Phrygian Fire, by Jonathan Duckworth

(another ode to Heavy Metal)

Death growl.
Death grunt.

Vocalization signaling trepidation.
You can call it singing, or crepitation.

Angsty noise, but less the 90s teenage kind;
more the vintage of Kierkegaard.
If you pay attention, you can make out,
or at least feel what he’s saying—
it isn’t that hard.

What you call a ‘fail,’
I call a stygian resurrection
of the Phrygian dominant scale.

Foul-mouthed howling
against a soundscape of alternating
5/4 and 6/4 timing,
‘human feces’
with ‘doomed species.’

How about a band named
in honor of the power
of one of Tolkien’s tall
and dour iron towers?

When the man at the mic points to the ceiling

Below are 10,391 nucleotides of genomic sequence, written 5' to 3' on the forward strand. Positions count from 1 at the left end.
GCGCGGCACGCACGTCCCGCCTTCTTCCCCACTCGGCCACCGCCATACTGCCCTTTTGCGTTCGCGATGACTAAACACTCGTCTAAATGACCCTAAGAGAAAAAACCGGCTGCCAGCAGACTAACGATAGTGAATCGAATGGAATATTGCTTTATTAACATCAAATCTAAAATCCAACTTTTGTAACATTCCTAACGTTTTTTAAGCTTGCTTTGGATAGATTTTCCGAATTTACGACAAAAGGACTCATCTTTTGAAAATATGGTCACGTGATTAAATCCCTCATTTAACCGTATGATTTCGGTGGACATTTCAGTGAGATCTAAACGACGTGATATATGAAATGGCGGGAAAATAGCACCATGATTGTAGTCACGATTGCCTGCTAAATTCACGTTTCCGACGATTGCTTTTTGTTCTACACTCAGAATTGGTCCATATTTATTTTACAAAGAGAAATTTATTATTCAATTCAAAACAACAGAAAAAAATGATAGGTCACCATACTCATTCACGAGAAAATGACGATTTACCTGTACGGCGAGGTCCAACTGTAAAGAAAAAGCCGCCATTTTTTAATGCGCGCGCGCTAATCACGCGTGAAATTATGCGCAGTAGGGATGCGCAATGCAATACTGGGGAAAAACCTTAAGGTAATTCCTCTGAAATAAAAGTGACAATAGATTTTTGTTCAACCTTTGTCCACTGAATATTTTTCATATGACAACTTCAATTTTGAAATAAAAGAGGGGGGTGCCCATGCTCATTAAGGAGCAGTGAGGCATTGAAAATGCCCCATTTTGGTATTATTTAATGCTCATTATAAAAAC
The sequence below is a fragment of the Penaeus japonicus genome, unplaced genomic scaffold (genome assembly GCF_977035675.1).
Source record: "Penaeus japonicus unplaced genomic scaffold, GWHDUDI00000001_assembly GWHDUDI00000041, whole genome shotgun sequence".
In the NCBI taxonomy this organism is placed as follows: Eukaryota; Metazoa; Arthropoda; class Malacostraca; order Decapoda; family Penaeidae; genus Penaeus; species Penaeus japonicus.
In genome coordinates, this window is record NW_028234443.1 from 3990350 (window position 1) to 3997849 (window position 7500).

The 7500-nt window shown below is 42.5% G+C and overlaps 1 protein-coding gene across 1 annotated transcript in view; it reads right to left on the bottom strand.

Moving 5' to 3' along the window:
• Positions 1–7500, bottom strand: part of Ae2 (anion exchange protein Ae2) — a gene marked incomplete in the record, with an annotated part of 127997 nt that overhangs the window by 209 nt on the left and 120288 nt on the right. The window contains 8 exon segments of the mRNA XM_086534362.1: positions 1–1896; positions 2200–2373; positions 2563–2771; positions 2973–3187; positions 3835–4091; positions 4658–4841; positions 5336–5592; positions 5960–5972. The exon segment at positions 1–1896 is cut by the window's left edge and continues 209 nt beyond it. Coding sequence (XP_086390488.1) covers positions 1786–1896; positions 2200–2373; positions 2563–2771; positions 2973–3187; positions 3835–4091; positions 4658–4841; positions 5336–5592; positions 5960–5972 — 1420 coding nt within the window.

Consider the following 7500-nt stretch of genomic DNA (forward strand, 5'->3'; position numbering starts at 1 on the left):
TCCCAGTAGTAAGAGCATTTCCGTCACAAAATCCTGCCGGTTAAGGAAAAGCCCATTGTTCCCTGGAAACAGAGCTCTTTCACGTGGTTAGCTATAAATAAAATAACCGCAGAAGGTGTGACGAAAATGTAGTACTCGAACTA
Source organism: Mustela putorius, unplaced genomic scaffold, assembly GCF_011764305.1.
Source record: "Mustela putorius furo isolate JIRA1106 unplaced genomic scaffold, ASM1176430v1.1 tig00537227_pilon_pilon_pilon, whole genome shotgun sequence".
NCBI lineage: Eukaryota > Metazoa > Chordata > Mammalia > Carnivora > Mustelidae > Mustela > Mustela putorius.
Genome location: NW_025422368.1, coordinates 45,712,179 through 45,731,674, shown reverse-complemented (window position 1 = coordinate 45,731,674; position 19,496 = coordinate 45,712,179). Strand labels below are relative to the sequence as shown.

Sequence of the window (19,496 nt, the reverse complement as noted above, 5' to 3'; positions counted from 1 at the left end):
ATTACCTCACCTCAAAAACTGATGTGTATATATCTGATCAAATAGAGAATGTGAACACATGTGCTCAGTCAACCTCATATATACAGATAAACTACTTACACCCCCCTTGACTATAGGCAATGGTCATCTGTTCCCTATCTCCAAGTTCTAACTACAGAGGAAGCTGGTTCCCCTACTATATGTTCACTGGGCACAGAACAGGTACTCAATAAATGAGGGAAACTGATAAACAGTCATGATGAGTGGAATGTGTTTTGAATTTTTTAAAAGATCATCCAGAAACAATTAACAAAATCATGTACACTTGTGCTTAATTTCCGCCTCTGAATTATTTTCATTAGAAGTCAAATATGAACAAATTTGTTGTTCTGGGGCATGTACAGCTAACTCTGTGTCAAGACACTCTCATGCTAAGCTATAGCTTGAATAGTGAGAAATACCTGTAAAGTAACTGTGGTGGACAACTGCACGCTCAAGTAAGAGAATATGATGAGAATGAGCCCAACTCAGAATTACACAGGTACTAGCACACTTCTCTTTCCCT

the roof, the roof,
the roof is not on fire,
but our fortress is most definitely burning.

Pyre, pyre burning bright,
consecrate this Viking rite—
send our ships to faraway shores, ablaze
with all the potassium perchlorate
we can mine from Surtur’s ribcage.

Now let’s set this universe alight.


Jonathan Louis Duckworth is an MFA student at Florida International University, where he serves as a reader and copy-editor for the Gulf Stream Magazine. His fiction and poetry appears in or is forthcoming in Literary Orphans, Blinders, Hermeneutic Chaos, BOAAT, Cha: An Asian Literary Journal, The Penny Dreadful, Synaesthesia, and Gravel among others.


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